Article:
Have you ever wondered what would happen if some enterprising TV producers kidnapped some reprobates off the streets and put them in a reality TV torture show in the grounds of a former prison run by a homicidal rape-happy maniac? No? Oh.
Well, from perennial horror favourites After Dark Originals, comes The Task – the latest no-budget, no-scare, no-acting, no enjoyment horror film in a long line of stinkers. Every caricature is here – the preppy, dumb blonde; the preening and effeminate gay man; the goth girl; and a host of others so dull and cardboard that you’ll think your TV ate a bowl of Weetabix.
The story is as simple as they come, and carries on like that until the requisite boring twist at the end. Granted, the twist is unexpected, but that’s because the twist is so stupid that you’d never have guessed it. Only the director of this shameful display, Alex Orwell, and his heartless and cynical band of cohorts could have guessed it. And written it down. And filmed it. And released it, in good faith. The clown on the front cover of the DVD is a misdirection, to try and cash in on the Saw phenomenon. This film is nowhere near as good as Saw – a surprising statement, granted, but in this case an accurate one – and is in fact one of the least original, least scary, and least enjoyable horror films of recent times.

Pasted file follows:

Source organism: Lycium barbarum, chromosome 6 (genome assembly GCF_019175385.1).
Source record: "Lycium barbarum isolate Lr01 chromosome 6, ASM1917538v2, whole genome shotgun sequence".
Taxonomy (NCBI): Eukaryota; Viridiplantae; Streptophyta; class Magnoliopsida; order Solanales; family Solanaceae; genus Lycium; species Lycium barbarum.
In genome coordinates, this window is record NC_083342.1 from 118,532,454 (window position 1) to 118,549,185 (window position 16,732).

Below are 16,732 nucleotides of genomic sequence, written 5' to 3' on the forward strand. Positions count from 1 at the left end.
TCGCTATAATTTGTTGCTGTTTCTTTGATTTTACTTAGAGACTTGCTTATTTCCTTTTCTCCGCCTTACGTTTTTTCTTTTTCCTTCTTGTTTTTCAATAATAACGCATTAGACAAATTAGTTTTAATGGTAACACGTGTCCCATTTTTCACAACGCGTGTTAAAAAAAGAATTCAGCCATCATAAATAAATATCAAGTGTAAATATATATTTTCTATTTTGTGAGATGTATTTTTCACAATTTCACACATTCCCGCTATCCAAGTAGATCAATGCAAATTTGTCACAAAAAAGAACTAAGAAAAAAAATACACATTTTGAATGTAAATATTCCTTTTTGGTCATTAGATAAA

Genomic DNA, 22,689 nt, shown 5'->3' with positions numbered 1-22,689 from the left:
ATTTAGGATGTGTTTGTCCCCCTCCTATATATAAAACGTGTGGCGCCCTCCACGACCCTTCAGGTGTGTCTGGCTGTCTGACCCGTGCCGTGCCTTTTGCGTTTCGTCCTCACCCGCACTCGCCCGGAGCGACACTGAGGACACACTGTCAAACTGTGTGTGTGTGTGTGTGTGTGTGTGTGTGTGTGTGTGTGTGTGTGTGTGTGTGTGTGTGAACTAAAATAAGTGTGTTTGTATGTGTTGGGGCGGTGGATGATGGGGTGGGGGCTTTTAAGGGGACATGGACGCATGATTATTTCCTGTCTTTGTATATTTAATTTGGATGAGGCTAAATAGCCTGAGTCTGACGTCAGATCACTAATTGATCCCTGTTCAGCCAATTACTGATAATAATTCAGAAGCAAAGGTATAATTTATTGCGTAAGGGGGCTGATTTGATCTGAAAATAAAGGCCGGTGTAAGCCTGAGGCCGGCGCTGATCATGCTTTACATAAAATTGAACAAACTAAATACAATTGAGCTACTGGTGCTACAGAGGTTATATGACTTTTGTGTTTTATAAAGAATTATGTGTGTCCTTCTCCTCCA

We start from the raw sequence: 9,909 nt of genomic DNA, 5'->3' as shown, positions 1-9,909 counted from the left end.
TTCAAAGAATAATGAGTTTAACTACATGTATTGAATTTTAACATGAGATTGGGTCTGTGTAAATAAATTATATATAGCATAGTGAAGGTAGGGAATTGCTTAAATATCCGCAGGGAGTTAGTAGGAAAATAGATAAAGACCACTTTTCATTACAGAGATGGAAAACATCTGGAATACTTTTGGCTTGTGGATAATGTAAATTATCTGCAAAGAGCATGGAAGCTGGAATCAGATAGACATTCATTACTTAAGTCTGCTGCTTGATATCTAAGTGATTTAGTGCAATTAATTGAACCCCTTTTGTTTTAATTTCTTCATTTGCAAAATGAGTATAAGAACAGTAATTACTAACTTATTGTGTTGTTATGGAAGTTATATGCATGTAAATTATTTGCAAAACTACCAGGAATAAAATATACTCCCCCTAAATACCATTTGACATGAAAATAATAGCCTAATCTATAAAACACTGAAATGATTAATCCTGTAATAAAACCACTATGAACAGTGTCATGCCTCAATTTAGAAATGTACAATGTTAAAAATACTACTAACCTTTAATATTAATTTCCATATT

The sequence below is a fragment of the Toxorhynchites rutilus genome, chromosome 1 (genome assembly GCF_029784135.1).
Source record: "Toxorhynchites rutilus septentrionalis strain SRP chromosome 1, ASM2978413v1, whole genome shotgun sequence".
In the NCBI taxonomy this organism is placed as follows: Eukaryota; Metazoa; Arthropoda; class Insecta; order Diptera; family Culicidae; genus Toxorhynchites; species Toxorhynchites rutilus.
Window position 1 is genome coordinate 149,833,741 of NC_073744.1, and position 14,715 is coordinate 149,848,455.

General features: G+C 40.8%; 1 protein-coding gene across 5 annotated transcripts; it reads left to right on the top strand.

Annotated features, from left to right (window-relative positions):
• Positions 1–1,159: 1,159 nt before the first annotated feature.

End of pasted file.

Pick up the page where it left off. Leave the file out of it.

Are there any good things about this film? Well, the location is great. Some of the scenes are quite atmospheric, and the whole sequence involving a man and some sewage is sort-of unintentionally funny. The problem with this film is that, from the very beginning, its ideas are muddled. The participants are kidnapped off the street, but they did all apply to be in a reality show. The whole kidnapping scene makes itself redundant as any tension that it creates is squashed about five minutes later. Throughout the film the contestants constantly refer to the prize money, which is their only justification for taking part in this whole sordid affair or, in one case, literally wading into shit. It’s impossible for the viewer not to see this as a keen metaphor for the production process of the film as a whole, in a way.
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